Russia Resurrected: Its Power and Purpose in a New Global Order
Friday, May 14, 2021
11:00am – 12:00pm
Too often, we are told that Russia plays a weak hand well. But, perhaps the nation’s cards are better than we know. Russia ranks significantly behind the US and China by traditional measures of power: GDP, population size and health, and military might. Yet 25 years removed from its mid-1990s nadir following the collapse of the USSR, Russia has become a supremely disruptive force in world politics. Kathryn E. Stoner assesses the resurrection of Russia and argues that we should look beyond traditional means of power to assess its strength in global affairs. Taking into account how Russian domestic politics under Vladimir Putin influence its foreign policy, Stoner explains how Russia has battled its way back to international prominence. From Russia’s seizure of the Crimea from Ukraine to its military support for the Assad regime in Syria, the country has reasserted itself as a major global power. Stoner examines these developments and more in tackling the big questions about Russia’s turnaround and global future. Stoner marshals data on Russia’s political, economic, and social development and uncovers key insights from its domestic politics. Russian people are wealthier than the Chinese, debt is low, and fiscal policy is good despite sanctions and the volatile global economy. Vladimir Putin’s autocratic regime faces virtually no organized domestic opposition. Yet, mindful of maintaining control at home, Russia under Putin also uses its varied power capacities to extend its influence abroad. While we often underestimate Russia’s global influence, the consequences are evident in the disruption of politics in the US, Syria, and Venezuela, to name a few. Russia Resurrected is an eye-opening reassessment of the country, identifying the actual sources of its power in international politics and why it has been able to redefine the post-Cold War global order.
The SETA Foundation at Washington DC is pleased to host a book talk with Author Kathryn Stoner on “Russia Resurrected: Its Power and Purpose in a New Global Order.”
Kathryn Stoner, Deputy Director and Senior Fellow, Freeman Spogli Institute for International Studies Core Faculty, Professor, Stanford University
Kadir Ustun, Executive Director, The SETA Foundation at Washington DC
Kathryn Stoner is the Deputy Director at the Freeman Spogli Institute for International Studies at Stanford University and a Senior Fellow at the Center on Democracy, Development, and the Rule of Law, and the Center on International Security and Cooperation at FSI. She teaches in the Department of Political Science at Stanford, and in the Program on International Relations, as well as in the Ford Dorsey Master’s in International Policy Program. Prior to coming to Stanford in 2004, she was on the faculty at Princeton University for nine years, jointly appointed to the Department of Politics and the Woodrow Wilson School for International and Public Affairs. At Princeton she received the Ralph O. Glendinning Preceptorship awarded to outstanding junior faculty. She also served as a Visiting Associate Professor of Political Science at Columbia University, and an Assistant Professor of Political Science at McGill University. She has held fellowships at Harvard University as well as the Woodrow Wilson Center in Washington, DC. In addition to many articles and book chapters on contemporary Russia, she is the author or co-editor of six books: Transitions to Democracy: A Comparative Perspective; Autocracy and Democracy in the Post-Communist World; Resisting the State: Reform and Retrenchment in Post-Soviet Russia; After the Collapse of Communism: Comparative Lessons of Transitions; Local Heroes: The Political Economy of Russian Regional Governance; and most recently Russia Resurrected: Its Power and Purpose in a New Global Order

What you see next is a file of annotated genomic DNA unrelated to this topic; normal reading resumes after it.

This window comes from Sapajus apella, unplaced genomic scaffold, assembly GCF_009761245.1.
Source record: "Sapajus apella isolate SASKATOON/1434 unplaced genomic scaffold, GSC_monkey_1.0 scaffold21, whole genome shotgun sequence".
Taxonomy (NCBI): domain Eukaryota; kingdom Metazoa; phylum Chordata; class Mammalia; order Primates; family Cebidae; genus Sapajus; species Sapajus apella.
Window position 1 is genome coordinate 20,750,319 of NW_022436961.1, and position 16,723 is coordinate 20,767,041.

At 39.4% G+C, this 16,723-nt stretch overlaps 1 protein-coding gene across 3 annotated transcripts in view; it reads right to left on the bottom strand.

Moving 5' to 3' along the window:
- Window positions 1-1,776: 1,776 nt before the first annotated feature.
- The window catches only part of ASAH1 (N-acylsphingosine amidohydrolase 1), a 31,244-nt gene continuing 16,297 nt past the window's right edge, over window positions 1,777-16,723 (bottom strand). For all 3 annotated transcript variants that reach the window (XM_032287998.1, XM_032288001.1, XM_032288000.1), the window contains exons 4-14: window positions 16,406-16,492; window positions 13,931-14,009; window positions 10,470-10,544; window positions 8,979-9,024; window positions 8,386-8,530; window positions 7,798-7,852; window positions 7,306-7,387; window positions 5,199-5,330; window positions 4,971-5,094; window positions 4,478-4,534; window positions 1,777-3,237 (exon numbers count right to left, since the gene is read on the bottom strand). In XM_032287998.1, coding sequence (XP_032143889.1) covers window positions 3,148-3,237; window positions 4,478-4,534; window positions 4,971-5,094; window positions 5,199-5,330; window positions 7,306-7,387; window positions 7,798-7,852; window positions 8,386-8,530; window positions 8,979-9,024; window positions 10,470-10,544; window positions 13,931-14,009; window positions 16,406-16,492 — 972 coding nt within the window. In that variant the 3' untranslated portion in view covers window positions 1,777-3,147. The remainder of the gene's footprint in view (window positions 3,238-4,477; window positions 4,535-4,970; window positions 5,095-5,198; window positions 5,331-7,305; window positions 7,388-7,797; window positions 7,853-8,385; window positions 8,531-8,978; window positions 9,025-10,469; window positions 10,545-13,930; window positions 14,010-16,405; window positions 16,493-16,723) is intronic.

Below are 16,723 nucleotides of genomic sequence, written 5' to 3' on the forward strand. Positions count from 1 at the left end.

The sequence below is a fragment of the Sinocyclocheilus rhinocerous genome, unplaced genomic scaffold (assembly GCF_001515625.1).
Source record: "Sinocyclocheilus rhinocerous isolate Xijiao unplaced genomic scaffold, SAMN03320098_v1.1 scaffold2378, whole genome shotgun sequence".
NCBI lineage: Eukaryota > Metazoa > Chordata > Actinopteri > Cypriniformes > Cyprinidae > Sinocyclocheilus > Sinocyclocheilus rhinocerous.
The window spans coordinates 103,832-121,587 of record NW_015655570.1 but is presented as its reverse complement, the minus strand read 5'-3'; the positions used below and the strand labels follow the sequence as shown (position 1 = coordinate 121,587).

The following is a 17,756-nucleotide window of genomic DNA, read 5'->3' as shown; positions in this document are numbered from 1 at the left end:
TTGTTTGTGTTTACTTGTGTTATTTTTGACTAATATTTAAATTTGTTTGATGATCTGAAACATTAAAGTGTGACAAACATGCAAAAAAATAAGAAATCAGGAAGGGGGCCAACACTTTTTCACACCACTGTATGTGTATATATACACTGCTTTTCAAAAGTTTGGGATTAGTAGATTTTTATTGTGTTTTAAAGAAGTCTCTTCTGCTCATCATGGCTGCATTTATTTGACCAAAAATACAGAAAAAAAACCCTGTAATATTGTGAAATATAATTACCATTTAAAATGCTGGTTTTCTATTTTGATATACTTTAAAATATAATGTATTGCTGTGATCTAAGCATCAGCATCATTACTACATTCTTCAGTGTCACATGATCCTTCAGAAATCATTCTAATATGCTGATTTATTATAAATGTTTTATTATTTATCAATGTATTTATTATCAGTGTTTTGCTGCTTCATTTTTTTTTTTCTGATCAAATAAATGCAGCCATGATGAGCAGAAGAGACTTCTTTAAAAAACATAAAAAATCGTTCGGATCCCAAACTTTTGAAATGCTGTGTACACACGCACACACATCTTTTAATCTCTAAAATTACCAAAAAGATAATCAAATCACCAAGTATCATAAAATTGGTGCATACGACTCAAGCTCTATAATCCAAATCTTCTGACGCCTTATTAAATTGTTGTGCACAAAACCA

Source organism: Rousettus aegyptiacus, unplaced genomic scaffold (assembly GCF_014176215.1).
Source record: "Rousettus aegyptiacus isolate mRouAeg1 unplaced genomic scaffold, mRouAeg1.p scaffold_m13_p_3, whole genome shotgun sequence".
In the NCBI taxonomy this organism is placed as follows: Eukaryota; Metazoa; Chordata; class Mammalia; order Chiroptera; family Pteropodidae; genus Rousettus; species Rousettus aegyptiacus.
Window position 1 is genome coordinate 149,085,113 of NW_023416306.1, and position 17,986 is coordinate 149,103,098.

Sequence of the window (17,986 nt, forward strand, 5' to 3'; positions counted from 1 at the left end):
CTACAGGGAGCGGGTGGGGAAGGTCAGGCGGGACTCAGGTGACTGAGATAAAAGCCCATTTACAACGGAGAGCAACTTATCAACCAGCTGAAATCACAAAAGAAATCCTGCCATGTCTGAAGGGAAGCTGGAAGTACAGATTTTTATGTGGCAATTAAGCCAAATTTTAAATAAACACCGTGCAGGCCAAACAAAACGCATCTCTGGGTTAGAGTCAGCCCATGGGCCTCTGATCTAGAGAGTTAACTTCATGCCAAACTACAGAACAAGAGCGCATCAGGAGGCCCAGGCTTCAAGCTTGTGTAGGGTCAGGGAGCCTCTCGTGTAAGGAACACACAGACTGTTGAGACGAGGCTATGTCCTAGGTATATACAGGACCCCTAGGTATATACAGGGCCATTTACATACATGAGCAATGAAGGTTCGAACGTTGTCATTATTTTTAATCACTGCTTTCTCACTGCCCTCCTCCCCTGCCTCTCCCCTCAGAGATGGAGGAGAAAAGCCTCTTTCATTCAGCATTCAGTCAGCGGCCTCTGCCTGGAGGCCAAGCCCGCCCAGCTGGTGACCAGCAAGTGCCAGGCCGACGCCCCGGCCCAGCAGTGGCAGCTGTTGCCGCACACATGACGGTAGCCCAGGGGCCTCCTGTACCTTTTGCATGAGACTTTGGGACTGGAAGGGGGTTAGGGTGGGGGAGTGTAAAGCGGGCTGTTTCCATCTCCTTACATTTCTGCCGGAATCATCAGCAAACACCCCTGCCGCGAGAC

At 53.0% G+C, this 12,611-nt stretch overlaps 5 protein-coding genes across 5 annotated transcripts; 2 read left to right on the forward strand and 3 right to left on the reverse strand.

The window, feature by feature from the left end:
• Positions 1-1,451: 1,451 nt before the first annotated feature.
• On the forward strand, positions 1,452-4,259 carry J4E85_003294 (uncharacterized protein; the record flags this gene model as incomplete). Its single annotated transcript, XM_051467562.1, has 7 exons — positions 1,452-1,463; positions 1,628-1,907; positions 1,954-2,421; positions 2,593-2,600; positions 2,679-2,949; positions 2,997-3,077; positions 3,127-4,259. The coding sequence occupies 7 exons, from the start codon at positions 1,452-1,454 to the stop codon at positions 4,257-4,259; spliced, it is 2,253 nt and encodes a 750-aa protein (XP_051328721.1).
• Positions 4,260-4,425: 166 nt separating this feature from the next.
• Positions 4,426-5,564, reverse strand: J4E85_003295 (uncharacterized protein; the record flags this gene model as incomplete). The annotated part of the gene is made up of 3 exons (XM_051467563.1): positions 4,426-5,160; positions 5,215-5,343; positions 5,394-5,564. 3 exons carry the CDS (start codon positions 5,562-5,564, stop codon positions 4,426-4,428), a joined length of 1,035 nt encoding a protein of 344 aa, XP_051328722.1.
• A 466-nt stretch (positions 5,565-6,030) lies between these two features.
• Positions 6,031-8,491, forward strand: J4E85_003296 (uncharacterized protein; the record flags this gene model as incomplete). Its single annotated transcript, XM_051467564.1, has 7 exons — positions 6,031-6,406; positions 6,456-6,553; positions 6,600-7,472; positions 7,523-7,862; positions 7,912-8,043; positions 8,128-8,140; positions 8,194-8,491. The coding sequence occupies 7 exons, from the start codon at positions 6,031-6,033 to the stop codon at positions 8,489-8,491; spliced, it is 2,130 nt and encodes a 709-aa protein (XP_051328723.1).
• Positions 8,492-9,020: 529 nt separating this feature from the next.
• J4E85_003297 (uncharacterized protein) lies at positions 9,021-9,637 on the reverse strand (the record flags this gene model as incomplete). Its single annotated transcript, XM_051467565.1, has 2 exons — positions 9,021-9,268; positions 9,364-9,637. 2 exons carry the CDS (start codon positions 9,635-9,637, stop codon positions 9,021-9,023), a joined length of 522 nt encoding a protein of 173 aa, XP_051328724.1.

Kadir Ustun is the Executive Director at the SETA Foundation at Washington, D.C. Previously, Dr. Ustun was the Research Director at SETA DC and Assistant Editor of Insight Turkey. Dr. Ustun holds a PhD in Middle Eastern, South Asian, and African Studies from Columbia University and a Master’s degree in History from Bilkent University. He has contributed to various SETA reports and his writings have appeared in various publications such as Insight Turkey, Al Jazeera English, Hurriyet Daily News, Daily Sabah, Mediterranean Quarterly, and Cairo Review of Global Affairs among others. He is also co-editor of edited volumes History, Politics and Foreign Policy in Turkey, Change and Adaptation in Turkish Foreign Policy, Politics and Foreign Policy in Turkey: Historical and Contemporary Perspectives, and Trump’s Jerusalem Move: Making Sense of U.S. Policy on the Israeli Palestinian Conflict.
The Foundation for Political, Economic and Social Research (SETA) at Washington, D.C. is a 501(c)(3) non-profit, independent, nonpartisan think tank based in Washington, D.C. dedicated to innovative studies on national, regional, and international issues concerning Turkey and US-Turkey relations.